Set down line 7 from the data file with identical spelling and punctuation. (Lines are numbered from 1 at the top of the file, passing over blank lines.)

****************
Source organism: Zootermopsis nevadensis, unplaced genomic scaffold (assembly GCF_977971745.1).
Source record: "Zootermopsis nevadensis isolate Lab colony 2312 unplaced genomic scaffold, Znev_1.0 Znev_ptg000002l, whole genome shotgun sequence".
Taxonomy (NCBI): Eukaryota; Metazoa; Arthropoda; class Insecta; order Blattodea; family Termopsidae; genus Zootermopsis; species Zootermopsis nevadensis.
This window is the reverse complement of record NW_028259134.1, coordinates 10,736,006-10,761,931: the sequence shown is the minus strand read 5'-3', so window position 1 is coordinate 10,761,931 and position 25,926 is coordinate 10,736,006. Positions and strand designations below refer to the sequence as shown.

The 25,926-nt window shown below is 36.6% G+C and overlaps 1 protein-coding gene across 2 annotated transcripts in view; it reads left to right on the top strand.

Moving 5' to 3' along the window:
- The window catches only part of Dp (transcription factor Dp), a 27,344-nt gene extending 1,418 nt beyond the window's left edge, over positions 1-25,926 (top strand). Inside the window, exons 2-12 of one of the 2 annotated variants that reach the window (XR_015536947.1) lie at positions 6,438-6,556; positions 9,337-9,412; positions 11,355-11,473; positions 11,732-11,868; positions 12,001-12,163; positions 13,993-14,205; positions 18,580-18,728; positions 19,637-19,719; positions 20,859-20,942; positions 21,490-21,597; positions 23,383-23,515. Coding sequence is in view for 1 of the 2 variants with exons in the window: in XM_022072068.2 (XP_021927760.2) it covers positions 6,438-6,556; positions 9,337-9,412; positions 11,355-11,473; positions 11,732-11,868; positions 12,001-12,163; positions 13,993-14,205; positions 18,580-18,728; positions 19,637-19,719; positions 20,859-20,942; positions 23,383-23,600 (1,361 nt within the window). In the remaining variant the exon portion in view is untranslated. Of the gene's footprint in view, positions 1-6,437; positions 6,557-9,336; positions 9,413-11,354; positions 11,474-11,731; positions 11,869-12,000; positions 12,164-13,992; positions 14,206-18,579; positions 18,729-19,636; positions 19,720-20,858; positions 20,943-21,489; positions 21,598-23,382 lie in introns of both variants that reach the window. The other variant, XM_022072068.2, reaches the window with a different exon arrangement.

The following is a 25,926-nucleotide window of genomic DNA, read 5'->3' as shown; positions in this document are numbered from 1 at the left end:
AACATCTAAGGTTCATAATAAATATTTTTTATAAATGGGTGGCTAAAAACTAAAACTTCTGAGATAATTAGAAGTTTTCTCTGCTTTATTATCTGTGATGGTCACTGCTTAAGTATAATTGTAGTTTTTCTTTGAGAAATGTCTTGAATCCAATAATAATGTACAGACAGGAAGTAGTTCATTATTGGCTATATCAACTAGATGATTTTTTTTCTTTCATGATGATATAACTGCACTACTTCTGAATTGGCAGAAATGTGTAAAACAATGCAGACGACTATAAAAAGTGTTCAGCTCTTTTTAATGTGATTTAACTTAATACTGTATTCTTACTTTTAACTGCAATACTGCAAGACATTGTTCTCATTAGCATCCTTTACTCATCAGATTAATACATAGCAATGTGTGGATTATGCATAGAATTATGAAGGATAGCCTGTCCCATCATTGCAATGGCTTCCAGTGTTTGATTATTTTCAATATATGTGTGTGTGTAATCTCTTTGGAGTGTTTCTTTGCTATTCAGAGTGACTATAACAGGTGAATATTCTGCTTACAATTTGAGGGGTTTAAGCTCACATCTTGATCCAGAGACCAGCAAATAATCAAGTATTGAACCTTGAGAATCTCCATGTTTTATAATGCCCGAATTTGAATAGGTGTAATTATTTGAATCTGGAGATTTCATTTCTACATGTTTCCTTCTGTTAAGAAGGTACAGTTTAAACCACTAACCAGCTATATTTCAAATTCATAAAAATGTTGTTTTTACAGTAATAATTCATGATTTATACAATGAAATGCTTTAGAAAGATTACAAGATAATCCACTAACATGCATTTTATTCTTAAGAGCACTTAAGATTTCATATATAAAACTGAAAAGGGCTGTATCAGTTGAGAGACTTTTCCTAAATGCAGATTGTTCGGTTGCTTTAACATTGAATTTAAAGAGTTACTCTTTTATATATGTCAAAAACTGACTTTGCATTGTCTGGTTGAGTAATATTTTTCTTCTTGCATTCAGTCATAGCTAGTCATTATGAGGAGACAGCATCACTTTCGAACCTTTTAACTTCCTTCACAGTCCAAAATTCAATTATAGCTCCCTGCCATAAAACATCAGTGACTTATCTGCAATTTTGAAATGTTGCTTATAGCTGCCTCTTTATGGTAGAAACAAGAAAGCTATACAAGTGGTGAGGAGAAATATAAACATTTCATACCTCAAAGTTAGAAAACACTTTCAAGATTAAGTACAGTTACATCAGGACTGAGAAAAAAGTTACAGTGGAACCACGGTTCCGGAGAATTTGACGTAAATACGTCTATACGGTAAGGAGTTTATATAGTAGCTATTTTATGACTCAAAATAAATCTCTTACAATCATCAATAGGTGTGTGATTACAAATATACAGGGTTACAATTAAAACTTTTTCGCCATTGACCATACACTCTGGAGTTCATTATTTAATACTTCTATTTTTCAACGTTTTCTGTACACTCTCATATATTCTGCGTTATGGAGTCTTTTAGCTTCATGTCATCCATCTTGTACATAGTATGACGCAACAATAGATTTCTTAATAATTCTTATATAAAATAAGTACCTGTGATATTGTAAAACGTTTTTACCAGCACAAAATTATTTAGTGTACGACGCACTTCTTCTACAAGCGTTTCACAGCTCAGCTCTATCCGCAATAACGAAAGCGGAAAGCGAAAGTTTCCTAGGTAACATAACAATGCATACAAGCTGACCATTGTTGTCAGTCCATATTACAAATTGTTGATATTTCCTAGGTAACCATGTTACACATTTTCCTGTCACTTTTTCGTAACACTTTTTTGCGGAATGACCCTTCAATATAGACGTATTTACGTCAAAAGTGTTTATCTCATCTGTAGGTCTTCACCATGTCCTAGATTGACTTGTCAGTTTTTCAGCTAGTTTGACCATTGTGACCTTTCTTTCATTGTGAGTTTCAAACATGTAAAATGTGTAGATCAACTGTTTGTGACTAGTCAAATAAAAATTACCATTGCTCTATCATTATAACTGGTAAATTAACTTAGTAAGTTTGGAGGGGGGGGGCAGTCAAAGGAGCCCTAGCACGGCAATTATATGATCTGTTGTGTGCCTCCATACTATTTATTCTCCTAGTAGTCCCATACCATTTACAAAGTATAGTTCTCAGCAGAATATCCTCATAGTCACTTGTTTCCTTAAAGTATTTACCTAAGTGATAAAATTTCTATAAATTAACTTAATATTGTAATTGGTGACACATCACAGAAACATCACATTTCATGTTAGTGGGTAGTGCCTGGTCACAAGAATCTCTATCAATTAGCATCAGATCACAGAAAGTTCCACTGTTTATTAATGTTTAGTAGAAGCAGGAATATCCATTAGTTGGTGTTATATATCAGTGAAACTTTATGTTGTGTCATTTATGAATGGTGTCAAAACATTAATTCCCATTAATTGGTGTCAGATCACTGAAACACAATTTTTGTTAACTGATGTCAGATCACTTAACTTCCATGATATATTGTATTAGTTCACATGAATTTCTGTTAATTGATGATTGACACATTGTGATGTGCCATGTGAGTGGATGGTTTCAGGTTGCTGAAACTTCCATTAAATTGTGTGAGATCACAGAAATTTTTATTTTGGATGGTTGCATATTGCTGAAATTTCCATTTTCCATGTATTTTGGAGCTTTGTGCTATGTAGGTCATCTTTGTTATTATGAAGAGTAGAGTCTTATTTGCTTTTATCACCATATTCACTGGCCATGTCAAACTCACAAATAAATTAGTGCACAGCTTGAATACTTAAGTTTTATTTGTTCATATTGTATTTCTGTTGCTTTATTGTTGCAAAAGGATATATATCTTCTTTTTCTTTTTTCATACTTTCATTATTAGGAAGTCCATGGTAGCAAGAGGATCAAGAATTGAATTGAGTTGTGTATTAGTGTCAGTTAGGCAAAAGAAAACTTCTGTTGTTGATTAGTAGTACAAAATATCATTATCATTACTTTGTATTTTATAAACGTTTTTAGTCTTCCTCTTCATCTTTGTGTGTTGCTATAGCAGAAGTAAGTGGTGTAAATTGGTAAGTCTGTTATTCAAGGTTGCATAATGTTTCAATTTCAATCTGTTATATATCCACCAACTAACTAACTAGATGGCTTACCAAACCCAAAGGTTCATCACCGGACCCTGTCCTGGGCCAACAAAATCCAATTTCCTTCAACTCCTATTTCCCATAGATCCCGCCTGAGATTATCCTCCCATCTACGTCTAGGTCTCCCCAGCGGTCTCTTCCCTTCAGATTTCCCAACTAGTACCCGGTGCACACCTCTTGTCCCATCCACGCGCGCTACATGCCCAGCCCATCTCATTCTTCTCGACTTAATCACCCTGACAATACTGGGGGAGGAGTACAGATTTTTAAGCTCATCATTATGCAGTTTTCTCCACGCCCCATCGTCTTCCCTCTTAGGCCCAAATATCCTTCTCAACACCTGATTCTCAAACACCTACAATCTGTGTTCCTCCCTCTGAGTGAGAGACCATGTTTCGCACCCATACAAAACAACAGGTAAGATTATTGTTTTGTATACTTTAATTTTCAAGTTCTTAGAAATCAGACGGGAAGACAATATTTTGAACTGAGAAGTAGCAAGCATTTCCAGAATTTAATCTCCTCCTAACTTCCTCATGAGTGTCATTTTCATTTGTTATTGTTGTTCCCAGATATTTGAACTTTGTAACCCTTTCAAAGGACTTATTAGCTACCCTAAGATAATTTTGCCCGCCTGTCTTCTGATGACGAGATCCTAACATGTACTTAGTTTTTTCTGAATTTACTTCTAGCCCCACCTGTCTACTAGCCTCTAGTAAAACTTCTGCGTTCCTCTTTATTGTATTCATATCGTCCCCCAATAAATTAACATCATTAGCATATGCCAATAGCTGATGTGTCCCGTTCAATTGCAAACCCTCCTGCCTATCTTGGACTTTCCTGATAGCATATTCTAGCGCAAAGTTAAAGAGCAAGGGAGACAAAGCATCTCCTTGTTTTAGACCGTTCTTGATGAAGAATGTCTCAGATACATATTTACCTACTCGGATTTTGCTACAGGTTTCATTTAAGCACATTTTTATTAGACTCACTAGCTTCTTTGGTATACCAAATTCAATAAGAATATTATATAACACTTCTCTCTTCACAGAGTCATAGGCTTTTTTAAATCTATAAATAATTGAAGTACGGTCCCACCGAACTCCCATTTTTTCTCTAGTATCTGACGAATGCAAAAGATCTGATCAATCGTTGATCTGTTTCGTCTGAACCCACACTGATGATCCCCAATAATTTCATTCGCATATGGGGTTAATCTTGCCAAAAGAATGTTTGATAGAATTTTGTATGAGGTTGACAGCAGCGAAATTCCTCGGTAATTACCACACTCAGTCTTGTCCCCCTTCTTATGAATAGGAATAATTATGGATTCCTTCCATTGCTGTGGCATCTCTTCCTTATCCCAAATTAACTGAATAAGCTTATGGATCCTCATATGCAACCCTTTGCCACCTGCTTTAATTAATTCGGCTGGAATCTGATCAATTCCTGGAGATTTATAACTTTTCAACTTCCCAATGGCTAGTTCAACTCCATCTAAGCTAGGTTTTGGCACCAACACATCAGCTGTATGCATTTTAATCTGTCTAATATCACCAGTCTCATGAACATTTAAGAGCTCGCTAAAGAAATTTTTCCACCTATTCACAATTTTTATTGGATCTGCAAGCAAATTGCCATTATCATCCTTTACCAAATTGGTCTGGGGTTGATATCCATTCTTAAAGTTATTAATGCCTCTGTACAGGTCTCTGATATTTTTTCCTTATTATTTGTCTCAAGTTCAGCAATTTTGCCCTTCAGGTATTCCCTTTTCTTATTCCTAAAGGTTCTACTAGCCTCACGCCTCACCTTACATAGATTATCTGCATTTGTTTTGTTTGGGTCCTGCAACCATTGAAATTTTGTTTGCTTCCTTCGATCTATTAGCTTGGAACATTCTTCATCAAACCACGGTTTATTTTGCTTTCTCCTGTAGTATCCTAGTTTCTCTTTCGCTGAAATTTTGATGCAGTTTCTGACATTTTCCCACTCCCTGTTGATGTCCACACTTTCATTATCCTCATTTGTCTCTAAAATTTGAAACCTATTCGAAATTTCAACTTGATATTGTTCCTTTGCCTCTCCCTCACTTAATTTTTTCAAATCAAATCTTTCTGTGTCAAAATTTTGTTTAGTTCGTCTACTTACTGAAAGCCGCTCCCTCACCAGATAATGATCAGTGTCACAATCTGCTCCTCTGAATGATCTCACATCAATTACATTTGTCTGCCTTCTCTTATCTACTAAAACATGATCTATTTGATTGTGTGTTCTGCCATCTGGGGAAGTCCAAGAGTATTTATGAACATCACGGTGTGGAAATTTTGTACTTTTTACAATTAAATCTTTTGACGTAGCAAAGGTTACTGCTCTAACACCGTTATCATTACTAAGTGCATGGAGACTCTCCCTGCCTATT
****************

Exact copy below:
- The window catches only part of Dp (transcription factor Dp), a 27,344-nt gene extending 1,418 nt beyond the window's left edge, over positions 1-25,926 (top strand). Inside the window, exons 2-12 of one of the 2 annotated variants that reach the window (XR_015536947.1) lie at positions 6,438-6,556; positions 9,337-9,412; positions 11,355-11,473; positions 11,732-11,868; positions 12,001-12,163; positions 13,993-14,205; positions 18,580-18,728; positions 19,637-19,719; positions 20,859-20,942; positions 21,490-21,597; positions 23,383-23,515. Coding sequence is in view for 1 of the 2 variants with exons in the window: in XM_022072068.2 (XP_021927760.2) it covers positions 6,438-6,556; positions 9,337-9,412; positions 11,355-11,473; positions 11,732-11,868; positions 12,001-12,163; positions 13,993-14,205; positions 18,580-18,728; positions 19,637-19,719; positions 20,859-20,942; positions 23,383-23,600 (1,361 nt within the window). In the remaining variant the exon portion in view is untranslated. Of the gene's footprint in view, positions 1-6,437; positions 6,557-9,336; positions 9,413-11,354; positions 11,474-11,731; positions 11,869-12,000; positions 12,164-13,992; positions 14,206-18,579; positions 18,729-19,636; positions 19,720-20,858; positions 20,943-21,489; positions 21,598-23,382 lie in introns of both variants that reach the window. The other variant, XM_022072068.2, reaches the window with a different exon arrangement.